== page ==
A want to start this post off by apologizing for being away for a few weeks, as the fall event season gets underway my blog update may not be as constant as I would like them to be due to busy nature of my work.
Now for the good stuff, to fully understand how your camera works you have to understand shutter speed. The simple definition of shutter speed is how long the shutter is open but there is so much more to it than that. Shutter speed is measured in seconds or fractions of a second to be more accurate. When annotating shutter speed, it is written as a fraction for example 1/60sec. is one sixtieth of a second. You can have a shutter speed of 1sec. or slower but generally you will be working with faster shutter speeds. The farther away from one second you go the faster the shutter speed for example 1/60sec. is slower than 1/125 sec.
Shutter speeds that are given to you in your camera will most likely double as you increase it. Your shutter speed may start out at 1/60 and double to 1/125 and keep going up from there. Aperture works in a similar way by doubling the amount of light let in when decreasing the aperture stop, increasing shutter speed by one stop or decreasing aperture by one stop will you roughly the same exposure levels.
Most of the time you will want to use a shutter speed of 1/60 or higher because it eliminates camera shake. If you do use a shutter speed slower than this you will need a tripod to get a non-blurry photo. Another thing to consider is your focal length, at longer focal lengths you need to have a faster shutter speed because at longer focal lengths you have more camera shake. Think about it if you're using a huge 70-200mm lens your cameras going to move more due to you trying to hold still with the extra weight verse using a 50mm lens which is a lot lighter combined with your camera.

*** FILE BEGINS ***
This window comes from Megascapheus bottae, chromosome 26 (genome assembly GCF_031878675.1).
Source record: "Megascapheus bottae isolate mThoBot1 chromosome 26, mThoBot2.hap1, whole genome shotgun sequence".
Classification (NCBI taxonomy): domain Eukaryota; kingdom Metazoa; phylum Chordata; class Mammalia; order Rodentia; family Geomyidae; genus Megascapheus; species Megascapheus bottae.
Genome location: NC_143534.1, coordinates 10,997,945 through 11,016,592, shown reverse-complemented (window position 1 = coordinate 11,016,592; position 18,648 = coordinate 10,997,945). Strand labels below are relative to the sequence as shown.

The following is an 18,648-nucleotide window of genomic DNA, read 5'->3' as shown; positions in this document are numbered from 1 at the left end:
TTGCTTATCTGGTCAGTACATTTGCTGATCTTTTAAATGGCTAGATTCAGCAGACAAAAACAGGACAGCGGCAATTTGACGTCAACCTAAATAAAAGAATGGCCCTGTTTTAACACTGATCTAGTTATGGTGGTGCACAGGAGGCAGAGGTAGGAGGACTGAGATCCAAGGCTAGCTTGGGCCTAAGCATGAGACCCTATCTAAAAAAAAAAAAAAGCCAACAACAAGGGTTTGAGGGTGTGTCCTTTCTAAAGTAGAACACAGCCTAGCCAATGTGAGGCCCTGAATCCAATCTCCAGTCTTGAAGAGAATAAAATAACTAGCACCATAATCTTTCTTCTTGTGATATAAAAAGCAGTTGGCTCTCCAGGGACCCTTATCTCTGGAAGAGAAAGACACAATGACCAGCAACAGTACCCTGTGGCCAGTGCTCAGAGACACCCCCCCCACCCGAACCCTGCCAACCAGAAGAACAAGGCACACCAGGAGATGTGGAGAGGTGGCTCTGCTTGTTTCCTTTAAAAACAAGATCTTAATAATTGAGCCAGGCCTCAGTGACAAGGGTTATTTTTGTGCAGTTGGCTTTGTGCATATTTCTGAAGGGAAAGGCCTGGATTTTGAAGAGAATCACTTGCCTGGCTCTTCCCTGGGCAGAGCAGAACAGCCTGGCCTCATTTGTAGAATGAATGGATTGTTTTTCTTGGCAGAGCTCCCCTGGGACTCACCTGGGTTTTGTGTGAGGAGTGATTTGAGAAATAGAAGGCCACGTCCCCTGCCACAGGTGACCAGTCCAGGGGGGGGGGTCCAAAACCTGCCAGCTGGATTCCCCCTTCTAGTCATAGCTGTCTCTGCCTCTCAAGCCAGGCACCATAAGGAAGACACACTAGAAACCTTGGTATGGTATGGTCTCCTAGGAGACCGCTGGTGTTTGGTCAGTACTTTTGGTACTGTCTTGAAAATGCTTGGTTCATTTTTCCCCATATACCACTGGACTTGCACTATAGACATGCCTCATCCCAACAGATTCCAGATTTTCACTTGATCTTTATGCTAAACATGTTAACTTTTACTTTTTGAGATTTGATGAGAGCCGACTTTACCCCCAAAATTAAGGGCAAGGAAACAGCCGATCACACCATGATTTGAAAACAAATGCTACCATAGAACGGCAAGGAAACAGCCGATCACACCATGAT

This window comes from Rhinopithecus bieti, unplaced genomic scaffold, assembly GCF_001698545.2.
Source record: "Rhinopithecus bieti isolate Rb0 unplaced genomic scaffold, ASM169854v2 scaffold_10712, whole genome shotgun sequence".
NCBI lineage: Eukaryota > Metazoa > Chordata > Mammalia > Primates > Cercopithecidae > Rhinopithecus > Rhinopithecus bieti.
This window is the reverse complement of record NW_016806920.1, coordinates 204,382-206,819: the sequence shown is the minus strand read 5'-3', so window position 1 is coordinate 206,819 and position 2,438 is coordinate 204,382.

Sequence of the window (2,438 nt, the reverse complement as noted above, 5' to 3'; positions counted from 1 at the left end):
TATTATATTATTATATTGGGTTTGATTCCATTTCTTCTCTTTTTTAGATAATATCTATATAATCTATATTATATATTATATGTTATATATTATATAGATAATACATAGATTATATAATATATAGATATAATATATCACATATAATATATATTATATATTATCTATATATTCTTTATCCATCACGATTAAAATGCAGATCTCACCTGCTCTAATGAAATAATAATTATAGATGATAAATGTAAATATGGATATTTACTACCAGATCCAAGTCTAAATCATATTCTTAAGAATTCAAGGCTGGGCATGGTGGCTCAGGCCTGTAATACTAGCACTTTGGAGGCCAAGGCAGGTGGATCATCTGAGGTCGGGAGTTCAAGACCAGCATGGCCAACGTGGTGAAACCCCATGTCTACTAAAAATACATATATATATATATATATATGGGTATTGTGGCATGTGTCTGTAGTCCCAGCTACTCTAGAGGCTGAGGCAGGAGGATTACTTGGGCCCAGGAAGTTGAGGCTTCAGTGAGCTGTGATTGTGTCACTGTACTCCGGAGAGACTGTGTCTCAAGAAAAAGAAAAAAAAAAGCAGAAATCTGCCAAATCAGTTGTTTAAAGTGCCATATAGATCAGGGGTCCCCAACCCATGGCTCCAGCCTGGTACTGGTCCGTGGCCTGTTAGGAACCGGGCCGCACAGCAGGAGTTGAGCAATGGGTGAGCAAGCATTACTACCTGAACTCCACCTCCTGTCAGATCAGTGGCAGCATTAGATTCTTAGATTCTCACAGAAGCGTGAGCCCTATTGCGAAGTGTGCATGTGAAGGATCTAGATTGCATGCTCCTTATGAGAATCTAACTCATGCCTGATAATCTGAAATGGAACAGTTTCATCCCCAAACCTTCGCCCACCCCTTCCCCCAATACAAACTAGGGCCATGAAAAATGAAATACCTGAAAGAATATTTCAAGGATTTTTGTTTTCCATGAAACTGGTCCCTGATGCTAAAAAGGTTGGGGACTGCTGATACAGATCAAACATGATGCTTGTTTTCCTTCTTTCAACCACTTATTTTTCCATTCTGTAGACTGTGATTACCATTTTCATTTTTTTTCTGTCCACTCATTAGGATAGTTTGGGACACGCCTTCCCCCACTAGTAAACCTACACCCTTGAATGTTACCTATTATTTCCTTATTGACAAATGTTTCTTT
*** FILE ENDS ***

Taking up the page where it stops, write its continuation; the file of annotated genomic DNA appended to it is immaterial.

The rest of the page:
To freeze an image, you need to use a fast shutter speed doing so means that the shutter is open for a shorter period of time. Because of that less light gets into the camera, meaning you have to change the ISO (read about it here) or Aperture (read about it here) to get a good exposure. So, say you're at a portrait shoot and you're using f/1.8 and a shutter speed of 1/100 sec. then the only way to make sure you get a good exposure is to use ISO level of 200 or higher. I know that might not make sense so I’m going to break it down, even more, we’re using f/1.8 because we want only are subject in focused (person we’re taking portraits of), the shutter speed is set 1/100 sec. since the person is not moving we are not worried about freezing action and this shutter speed is high enough that there won’t be camera shake, and finally ISO is set to 200 because we are in a well-lit area and do not want grain in the photo.
Like everything else in photography this will take practice to master. Take a friend or a prop out and play around with different settings until you get comfortable with it. For now this is where I leave you. You now have all the information you need on the exposure triangle (ISO, shutter speed, aperture) to be a kick ass photographer. Happy Shooting!
Ashley is a Virginia based photographer living her dreams of shooting concerts & interesting people. When she's not shooting or writing for the blog you can find her curled up with a good book and a latte (coffee keeps her going).
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